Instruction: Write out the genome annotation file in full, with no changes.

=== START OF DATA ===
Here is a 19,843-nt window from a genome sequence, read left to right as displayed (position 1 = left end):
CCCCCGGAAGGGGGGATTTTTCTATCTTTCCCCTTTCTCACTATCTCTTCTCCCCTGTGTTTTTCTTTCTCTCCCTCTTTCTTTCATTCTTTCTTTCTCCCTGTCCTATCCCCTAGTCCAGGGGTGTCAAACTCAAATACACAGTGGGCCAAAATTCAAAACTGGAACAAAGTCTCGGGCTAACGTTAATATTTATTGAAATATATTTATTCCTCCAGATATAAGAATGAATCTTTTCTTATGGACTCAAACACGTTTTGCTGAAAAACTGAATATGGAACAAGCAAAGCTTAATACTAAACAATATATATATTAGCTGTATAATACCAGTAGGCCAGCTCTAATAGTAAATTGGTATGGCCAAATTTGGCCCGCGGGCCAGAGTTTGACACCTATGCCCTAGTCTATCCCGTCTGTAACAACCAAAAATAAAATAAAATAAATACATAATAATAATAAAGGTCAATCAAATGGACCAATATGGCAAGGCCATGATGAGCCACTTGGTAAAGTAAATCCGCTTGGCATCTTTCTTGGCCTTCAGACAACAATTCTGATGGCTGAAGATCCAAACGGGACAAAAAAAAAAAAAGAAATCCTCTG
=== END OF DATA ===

Here is a 19,843-nt window from a genome sequence, read left to right as displayed (position 1 = left end):
CCCCCGGAAGGGGGGATTTTTCTATCTTTCCCCTTTCTCACTATCTCTTCTCCCCTGTGTTTTTCTTTCTCTCCCTCTTTCTTTCATTCTTTCTTTCTCCCTGTCCTATCCCCTAGTCCAGGGGTGTCAAACTCAAATACACAGTGGGCCAAAATTCAAAACTGGAACAAAGTCTCGGGCTAACGTTAATATTTATTGAAATATATTTATTCCTCCAGATATAAGAATGAATCTTTTCTTATGGACTCAAACACGTTTTGCTGAAAAACTGAATATGGAACAAGCAAAGCTTAATACTAAACAATATATATATTAGCTGTATAATACCAGTAGGCCAGCTCTAATAGTAAATTGGTATGGCCAAATTTGGCCCGCGGGCCAGAGTTTGACACCTATGCCCTAGTCTATCCCGTCTGTAACAACCAAAAATAAAATAAAATAAATACATAATAATAATAAAGGTCAATCAAATGGACCAATATGGCAAGGCCATGATGAGCCACTTGGTAAAGTAAATCCGCTTGGCATCTTTCTTGGCCTTCAGACAACAATTCTGATGGCTGAAGATCCAAACGGGACAAAAAAAAAAAAAGAAATCCTCTG